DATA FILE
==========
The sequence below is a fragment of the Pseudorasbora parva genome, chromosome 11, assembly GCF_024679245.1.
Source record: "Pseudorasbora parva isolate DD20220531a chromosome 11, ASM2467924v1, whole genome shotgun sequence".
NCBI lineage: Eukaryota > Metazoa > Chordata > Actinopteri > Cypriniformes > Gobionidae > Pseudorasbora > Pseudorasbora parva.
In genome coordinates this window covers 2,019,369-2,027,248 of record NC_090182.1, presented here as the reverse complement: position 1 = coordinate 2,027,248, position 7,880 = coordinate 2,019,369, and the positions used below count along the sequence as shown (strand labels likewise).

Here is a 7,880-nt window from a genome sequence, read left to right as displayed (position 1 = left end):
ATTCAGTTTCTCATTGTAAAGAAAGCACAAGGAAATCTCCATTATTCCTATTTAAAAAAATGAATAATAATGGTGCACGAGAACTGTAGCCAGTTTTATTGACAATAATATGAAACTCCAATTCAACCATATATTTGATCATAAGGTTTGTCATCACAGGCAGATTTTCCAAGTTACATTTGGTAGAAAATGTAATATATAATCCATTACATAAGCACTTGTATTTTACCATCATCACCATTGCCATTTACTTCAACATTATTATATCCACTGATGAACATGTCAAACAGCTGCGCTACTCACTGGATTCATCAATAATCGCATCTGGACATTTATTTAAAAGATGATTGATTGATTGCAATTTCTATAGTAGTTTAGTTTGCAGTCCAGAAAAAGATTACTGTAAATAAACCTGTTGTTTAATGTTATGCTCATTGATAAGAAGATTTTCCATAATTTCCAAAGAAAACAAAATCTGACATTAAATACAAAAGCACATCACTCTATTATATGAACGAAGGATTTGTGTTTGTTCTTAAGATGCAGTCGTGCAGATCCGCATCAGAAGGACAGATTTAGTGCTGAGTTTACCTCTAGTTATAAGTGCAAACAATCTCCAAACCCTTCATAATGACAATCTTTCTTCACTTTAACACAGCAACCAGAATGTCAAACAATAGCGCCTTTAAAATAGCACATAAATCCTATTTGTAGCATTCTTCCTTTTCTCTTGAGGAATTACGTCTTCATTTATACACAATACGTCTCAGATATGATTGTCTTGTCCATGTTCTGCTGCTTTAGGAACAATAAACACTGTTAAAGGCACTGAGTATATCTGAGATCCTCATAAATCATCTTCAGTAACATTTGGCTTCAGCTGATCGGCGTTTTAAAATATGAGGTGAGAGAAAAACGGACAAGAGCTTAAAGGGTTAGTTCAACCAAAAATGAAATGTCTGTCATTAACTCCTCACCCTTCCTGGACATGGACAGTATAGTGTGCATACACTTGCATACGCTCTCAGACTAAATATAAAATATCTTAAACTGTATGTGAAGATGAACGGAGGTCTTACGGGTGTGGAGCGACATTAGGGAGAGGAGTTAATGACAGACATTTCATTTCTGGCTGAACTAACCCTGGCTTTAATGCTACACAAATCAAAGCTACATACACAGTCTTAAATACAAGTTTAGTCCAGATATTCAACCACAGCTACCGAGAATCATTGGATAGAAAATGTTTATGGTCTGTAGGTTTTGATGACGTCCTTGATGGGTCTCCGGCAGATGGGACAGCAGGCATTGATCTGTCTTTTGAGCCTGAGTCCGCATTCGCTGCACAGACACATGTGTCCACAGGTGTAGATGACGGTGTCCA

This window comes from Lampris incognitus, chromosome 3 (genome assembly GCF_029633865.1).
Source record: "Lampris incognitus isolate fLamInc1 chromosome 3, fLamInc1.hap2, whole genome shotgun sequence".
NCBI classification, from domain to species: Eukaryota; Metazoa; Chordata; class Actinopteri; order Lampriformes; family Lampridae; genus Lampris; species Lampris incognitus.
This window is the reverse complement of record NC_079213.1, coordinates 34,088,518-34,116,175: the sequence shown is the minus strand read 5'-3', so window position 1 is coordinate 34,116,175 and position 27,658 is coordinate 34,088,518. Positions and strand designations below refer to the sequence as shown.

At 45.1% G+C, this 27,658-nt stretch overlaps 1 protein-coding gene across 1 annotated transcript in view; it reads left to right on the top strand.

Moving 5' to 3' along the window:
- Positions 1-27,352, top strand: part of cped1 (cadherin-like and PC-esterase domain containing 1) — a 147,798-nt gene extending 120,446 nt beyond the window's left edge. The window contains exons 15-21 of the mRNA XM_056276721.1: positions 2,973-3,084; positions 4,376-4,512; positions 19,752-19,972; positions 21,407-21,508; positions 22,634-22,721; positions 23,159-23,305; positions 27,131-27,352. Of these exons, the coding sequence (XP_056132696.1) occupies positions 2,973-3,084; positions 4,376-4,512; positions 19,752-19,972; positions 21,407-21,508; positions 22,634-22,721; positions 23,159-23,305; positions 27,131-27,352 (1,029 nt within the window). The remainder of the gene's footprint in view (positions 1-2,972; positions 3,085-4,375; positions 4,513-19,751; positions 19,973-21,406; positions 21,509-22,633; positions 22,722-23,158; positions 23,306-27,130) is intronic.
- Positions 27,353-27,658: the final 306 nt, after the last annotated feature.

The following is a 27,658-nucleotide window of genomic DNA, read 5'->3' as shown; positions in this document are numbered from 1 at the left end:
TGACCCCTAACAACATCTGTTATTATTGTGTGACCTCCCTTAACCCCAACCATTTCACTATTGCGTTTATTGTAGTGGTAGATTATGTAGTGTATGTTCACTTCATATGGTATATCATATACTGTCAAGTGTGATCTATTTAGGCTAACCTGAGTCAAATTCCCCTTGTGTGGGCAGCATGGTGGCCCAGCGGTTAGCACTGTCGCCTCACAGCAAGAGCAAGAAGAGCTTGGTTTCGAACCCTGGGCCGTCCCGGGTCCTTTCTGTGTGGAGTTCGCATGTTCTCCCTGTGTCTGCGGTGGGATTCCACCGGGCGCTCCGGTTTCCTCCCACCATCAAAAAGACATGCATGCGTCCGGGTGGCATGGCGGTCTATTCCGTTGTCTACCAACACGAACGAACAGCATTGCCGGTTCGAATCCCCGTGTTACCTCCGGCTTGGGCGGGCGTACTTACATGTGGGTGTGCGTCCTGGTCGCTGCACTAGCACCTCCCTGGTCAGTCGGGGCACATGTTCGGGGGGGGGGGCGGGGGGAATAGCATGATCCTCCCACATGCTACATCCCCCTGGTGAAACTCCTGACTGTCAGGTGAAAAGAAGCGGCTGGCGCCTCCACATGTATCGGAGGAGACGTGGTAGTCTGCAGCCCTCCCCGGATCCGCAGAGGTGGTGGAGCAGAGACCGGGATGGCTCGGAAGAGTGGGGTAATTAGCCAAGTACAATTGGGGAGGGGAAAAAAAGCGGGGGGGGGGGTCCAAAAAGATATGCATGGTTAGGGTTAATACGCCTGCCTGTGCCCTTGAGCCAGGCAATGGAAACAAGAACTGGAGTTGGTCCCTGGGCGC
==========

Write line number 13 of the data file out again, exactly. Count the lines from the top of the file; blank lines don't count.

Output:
- Positions 1-27,352, top strand: part of cped1 (cadherin-like and PC-esterase domain containing 1) — a 147,798-nt gene extending 120,446 nt beyond the window's left edge. The window contains exons 15-21 of the mRNA XM_056276721.1: positions 2,973-3,084; positions 4,376-4,512; positions 19,752-19,972; positions 21,407-21,508; positions 22,634-22,721; positions 23,159-23,305; positions 27,131-27,352. Of these exons, the coding sequence (XP_056132696.1) occupies positions 2,973-3,084; positions 4,376-4,512; positions 19,752-19,972; positions 21,407-21,508; positions 22,634-22,721; positions 23,159-23,305; positions 27,131-27,352 (1,029 nt within the window). The remainder of the gene's footprint in view (positions 1-2,972; positions 3,085-4,375; positions 4,513-19,751; positions 19,973-21,406; positions 21,509-22,633; positions 22,722-23,158; positions 23,306-27,130) is intronic.